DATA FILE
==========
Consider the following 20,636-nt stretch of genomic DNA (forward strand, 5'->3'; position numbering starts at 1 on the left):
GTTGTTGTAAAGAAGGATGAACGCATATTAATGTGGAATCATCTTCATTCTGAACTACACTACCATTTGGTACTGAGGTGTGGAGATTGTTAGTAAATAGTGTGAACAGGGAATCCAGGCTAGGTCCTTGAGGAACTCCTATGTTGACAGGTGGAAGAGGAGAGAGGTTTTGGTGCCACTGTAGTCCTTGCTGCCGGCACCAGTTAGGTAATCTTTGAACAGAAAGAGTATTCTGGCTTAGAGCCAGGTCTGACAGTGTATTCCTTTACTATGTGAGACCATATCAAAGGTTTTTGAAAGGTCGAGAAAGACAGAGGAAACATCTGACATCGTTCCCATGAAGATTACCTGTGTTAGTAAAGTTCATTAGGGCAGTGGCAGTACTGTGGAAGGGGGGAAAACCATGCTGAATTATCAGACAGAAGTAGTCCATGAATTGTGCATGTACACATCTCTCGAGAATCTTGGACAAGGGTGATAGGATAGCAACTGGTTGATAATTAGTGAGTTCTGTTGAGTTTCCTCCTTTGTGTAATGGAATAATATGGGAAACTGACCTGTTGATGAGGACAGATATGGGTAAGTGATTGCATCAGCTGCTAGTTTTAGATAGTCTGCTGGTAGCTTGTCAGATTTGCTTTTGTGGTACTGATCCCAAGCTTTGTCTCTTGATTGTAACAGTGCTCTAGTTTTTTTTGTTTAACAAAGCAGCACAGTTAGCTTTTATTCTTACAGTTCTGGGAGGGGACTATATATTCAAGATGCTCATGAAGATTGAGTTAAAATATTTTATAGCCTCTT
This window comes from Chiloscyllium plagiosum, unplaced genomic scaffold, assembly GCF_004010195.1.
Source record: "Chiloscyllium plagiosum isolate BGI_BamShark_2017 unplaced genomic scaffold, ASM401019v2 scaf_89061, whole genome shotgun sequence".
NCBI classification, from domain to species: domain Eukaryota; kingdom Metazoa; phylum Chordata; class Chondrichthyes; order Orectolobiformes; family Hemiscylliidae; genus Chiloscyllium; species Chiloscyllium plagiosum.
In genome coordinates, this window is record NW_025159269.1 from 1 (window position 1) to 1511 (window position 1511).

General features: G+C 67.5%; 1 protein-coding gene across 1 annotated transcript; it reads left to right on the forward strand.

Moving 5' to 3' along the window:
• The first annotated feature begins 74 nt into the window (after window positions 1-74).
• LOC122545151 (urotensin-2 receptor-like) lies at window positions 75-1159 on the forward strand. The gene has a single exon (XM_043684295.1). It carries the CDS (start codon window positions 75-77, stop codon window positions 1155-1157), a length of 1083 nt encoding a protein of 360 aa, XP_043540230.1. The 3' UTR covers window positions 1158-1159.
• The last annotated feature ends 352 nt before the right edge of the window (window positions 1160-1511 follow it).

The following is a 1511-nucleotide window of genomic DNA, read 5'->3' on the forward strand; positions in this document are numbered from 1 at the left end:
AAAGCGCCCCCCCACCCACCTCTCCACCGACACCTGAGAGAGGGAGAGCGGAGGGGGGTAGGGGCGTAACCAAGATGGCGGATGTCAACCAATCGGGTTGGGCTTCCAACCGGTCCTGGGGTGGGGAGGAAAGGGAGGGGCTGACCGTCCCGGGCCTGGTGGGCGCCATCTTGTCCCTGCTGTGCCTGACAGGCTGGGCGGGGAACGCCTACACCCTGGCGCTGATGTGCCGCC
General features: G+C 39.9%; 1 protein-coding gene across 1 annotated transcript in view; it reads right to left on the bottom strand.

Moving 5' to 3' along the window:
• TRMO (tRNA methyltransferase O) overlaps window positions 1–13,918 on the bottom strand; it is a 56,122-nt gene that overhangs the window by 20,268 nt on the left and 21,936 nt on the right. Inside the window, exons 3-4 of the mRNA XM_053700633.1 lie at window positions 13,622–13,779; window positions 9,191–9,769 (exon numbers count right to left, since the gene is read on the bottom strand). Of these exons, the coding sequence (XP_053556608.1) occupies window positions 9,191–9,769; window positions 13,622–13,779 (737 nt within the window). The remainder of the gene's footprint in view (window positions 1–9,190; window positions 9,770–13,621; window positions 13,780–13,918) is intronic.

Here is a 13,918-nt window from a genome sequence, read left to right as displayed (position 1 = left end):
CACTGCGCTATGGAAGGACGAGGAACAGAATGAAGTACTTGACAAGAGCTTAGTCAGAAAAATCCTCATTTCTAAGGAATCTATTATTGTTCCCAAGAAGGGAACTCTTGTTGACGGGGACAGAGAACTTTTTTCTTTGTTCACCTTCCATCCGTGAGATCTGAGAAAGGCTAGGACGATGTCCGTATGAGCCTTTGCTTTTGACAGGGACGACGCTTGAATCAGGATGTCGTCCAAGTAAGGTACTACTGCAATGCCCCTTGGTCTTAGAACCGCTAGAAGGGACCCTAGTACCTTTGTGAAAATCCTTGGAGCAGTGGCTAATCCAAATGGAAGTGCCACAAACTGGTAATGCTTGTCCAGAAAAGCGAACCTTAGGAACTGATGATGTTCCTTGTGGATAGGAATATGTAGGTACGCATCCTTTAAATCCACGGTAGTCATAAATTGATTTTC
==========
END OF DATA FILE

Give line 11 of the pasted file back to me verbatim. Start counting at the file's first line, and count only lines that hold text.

• The last annotated feature ends 352 nt before the right edge of the window (window positions 1160-1511 follow it).